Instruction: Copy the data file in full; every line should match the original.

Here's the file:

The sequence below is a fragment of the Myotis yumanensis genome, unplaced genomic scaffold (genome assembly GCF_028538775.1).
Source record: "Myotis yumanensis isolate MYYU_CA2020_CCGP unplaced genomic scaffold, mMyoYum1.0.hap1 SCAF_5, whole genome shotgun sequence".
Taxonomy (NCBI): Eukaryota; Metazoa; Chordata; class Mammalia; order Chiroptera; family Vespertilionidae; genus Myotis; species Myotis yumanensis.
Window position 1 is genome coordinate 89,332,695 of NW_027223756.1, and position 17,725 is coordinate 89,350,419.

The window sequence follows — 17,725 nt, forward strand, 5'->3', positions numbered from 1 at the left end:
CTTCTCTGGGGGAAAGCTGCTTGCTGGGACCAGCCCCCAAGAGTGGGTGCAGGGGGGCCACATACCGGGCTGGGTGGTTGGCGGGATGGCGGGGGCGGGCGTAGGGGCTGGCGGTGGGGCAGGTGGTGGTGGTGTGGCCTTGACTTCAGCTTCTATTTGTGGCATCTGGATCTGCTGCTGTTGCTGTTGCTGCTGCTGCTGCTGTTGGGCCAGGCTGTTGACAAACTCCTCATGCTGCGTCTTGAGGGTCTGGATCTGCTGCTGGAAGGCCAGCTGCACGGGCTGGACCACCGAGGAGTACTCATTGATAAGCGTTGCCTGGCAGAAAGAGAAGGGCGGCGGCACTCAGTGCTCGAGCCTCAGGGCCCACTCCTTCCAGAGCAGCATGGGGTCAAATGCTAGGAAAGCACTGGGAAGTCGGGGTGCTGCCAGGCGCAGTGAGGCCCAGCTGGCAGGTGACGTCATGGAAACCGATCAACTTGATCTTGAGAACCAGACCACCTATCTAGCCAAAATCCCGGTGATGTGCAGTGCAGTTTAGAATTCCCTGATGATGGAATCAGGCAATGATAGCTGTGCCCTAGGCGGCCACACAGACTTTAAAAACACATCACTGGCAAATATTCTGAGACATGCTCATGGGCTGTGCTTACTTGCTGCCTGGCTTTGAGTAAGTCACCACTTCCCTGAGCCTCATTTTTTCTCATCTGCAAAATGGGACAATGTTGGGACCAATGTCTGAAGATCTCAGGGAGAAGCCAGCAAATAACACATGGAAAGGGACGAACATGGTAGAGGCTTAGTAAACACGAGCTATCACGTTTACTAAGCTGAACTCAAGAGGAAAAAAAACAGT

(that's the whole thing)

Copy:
The sequence below is a fragment of the Myotis yumanensis genome, unplaced genomic scaffold (genome assembly GCF_028538775.1).
Source record: "Myotis yumanensis isolate MYYU_CA2020_CCGP unplaced genomic scaffold, mMyoYum1.0.hap1 SCAF_5, whole genome shotgun sequence".
Taxonomy (NCBI): Eukaryota; Metazoa; Chordata; class Mammalia; order Chiroptera; family Vespertilionidae; genus Myotis; species Myotis yumanensis.
Window position 1 is genome coordinate 89,332,695 of NW_027223756.1, and position 17,725 is coordinate 89,350,419.

The window sequence follows — 17,725 nt, forward strand, 5'->3', positions numbered from 1 at the left end:
CTTCTCTGGGGGAAAGCTGCTTGCTGGGACCAGCCCCCAAGAGTGGGTGCAGGGGGGCCACATACCGGGCTGGGTGGTTGGCGGGATGGCGGGGGCGGGCGTAGGGGCTGGCGGTGGGGCAGGTGGTGGTGGTGTGGCCTTGACTTCAGCTTCTATTTGTGGCATCTGGATCTGCTGCTGTTGCTGTTGCTGCTGCTGCTGCTGTTGGGCCAGGCTGTTGACAAACTCCTCATGCTGCGTCTTGAGGGTCTGGATCTGCTGCTGGAAGGCCAGCTGCACGGGCTGGACCACCGAGGAGTACTCATTGATAAGCGTTGCCTGGCAGAAAGAGAAGGGCGGCGGCACTCAGTGCTCGAGCCTCAGGGCCCACTCCTTCCAGAGCAGCATGGGGTCAAATGCTAGGAAAGCACTGGGAAGTCGGGGTGCTGCCAGGCGCAGTGAGGCCCAGCTGGCAGGTGACGTCATGGAAACCGATCAACTTGATCTTGAGAACCAGACCACCTATCTAGCCAAAATCCCGGTGATGTGCAGTGCAGTTTAGAATTCCCTGATGATGGAATCAGGCAATGATAGCTGTGCCCTAGGCGGCCACACAGACTTTAAAAACACATCACTGGCAAATATTCTGAGACATGCTCATGGGCTGTGCTTACTTGCTGCCTGGCTTTGAGTAAGTCACCACTTCCCTGAGCCTCATTTTTTCTCATCTGCAAAATGGGACAATGTTGGGACCAATGTCTGAAGATCTCAGGGAGAAGCCAGCAAATAACACATGGAAAGGGACGAACATGGTAGAGGCTTAGTAAACACGAGCTATCACGTTTACTAAGCTGAACTCAAGAGGAAAAAAAACAGT